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Why this Breakthrough Medical Study into Alzheimer’s is Being Called the "Big Bang"
Medical researchers are thrilled over the results of a newly completed study into how Alzheimer’s takes hold in the human body. Marc Diamond, a primary collaborator on this new Alzheimer’s study describes the results of this study as…
"This is perhaps the biggest finding we have made to date even though effective clinicals may not materialize for several years. The study has been a big win because it changes much of how we think about the disease and as a result, how to beat it.”
Most research into Alzheimer's focuses on a specific protein called amyloid beta. A clumping of that protein is suspected as being the primary pathological cause of the disease's symptoms. But after many different clinical trial failures in drugs designed to target those amyloid beta plaques, some scientists have turned their attention and research towards alternative approaches including new research on a completely different protein.
The different protein, called tau, has been found to form abnormal clumps in the brain, called neurofibrillary tangles, which can accumulate and kill neurons. More and more researchers are beginning to hypothesize that this is actually the primary causative source of Alzheimer's disease.
When and how Alzheimer's disease develops has been a mystery. So the new study on these tau proteins and how they begin to accumulate into tangles in the brain is starting to catch the attention of the medical community.
Isolated tau proteins
had been previously believed not to have a distinctly harmful shape until they
began to aggregate with other tau proteins. However, this new study and
companion new research has revealed that a toxic tau protein actually presents
itself as misfolded, exposing parts that are usually folded inside, before it
begins to aggregate. It is these exposed parts of the protein that enable
aggregation, forming the larger toxic tangles. According to Mark Diamond …
Isolated tau proteins had been previously believed not to have a distinctly harmful shape until they began to aggregate with other tau proteins. However, this new study and companion new research has revealed that a toxic tau protein actually presents itself as misfolded, exposing parts that are usually folded inside, before it begins to aggregate. It is these exposed parts of the protein that enable aggregation, forming the larger toxic tangles. According to Mark Diamond …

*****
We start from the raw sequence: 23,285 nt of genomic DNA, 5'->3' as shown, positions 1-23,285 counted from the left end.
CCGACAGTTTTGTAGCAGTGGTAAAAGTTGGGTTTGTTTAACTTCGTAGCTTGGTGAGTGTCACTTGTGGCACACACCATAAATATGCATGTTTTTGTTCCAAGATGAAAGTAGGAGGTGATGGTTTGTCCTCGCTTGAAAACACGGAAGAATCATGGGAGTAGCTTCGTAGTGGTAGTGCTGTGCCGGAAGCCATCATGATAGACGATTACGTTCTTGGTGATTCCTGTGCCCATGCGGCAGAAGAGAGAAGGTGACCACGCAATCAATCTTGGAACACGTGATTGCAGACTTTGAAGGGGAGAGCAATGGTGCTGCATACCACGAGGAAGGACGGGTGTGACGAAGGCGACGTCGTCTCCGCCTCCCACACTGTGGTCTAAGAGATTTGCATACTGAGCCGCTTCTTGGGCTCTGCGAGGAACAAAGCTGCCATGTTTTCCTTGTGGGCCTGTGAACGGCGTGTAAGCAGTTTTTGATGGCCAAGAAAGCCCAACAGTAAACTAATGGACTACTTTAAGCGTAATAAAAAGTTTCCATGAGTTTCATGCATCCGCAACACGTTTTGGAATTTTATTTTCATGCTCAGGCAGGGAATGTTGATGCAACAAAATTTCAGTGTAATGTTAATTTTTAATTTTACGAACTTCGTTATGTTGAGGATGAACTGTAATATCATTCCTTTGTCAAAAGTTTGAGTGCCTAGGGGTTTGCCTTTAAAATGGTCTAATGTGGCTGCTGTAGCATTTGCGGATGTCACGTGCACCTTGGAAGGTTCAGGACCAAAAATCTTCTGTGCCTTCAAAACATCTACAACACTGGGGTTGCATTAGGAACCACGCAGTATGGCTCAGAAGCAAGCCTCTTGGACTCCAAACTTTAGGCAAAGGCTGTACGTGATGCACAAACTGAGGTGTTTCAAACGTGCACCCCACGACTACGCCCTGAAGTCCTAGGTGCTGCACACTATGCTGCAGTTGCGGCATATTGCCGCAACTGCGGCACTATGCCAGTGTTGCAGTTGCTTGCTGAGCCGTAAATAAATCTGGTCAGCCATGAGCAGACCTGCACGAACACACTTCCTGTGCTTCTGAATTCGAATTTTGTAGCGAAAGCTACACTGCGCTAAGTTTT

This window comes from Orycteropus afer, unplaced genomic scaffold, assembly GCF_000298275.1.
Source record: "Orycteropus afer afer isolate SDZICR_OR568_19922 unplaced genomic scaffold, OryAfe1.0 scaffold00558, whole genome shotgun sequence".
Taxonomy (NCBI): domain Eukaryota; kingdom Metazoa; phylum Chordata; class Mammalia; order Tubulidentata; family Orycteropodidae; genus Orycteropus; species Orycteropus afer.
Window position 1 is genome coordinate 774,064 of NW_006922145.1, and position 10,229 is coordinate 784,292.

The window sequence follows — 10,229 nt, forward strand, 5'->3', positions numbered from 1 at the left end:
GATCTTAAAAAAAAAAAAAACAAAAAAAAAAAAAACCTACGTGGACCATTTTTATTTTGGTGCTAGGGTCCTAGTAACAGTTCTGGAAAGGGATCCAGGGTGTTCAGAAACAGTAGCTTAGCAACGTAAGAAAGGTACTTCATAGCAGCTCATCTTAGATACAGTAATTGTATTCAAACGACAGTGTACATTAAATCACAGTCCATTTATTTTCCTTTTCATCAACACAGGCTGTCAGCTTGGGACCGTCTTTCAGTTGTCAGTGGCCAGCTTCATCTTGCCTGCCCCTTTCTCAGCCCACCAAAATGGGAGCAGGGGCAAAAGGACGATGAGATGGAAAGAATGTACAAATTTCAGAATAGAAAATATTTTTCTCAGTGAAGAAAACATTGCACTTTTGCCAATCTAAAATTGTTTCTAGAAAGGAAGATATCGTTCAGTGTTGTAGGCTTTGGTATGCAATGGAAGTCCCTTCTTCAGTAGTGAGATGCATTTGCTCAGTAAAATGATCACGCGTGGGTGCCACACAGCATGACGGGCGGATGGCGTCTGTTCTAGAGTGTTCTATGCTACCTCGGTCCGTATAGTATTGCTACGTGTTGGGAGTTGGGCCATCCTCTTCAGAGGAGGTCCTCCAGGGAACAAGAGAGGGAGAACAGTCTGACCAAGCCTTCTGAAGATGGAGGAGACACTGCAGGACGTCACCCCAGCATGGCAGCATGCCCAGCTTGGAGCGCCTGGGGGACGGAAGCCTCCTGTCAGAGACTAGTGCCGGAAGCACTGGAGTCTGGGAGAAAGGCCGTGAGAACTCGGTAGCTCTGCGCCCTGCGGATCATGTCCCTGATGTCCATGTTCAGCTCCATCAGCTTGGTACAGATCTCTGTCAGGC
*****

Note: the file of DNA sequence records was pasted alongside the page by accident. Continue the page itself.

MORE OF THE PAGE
"We think of this as the 'Big Bang' of tau pathology. This is a way of peering to the very beginning of the disease process. It moves us backward to a very discreet point where we see the appearance of the first molecular change that leads to neurodegeneration in Alzheimer's."
The latest study leads to two different prospective pathways that must now be researched and studied.
First researchers must look at developing a simple diagnostic test to detect signs of this abnormal tau protein, either through a blood test or less ideally, a spinal fluid test. If these toxic tau proteins can be easily detected, then clinicians may be able to diagnose Alzheimer's before major degenerative cognitive symptoms take hold.
The second research pathway flowing out of this major discovery involves investigating prospective drug treatments that could interrupt the tau aggregation process. Medical researchers have an exciting new drug called tafamidis, which is a medicine designed to stabilize a protein that can clump and cause adverse symptoms.
Tafamidis was designed to delay impairment to nerve function caused by the toxic aggregation of a normally harmless protein called transthyretin and is currently approved for use in both Europe and Japan. However, the FDA is demanding further clinical proof before approving the drug for use in the United States.
Now that this early alteration in the shape of tau molecules has been identified, researchers can more effectively focus on potential drug targets to inhibit the toxic aggregations at this stage. According to Diamond …
"The hunt is on to build on this finding and make a treatment that blocks the neurodegeneration process where it begins. If it works, the incidence of Alzheimer's disease could be substantially reduced. That would be amazing."
The research was published in the journal eLife.
Source: UT Southwestern Medical Center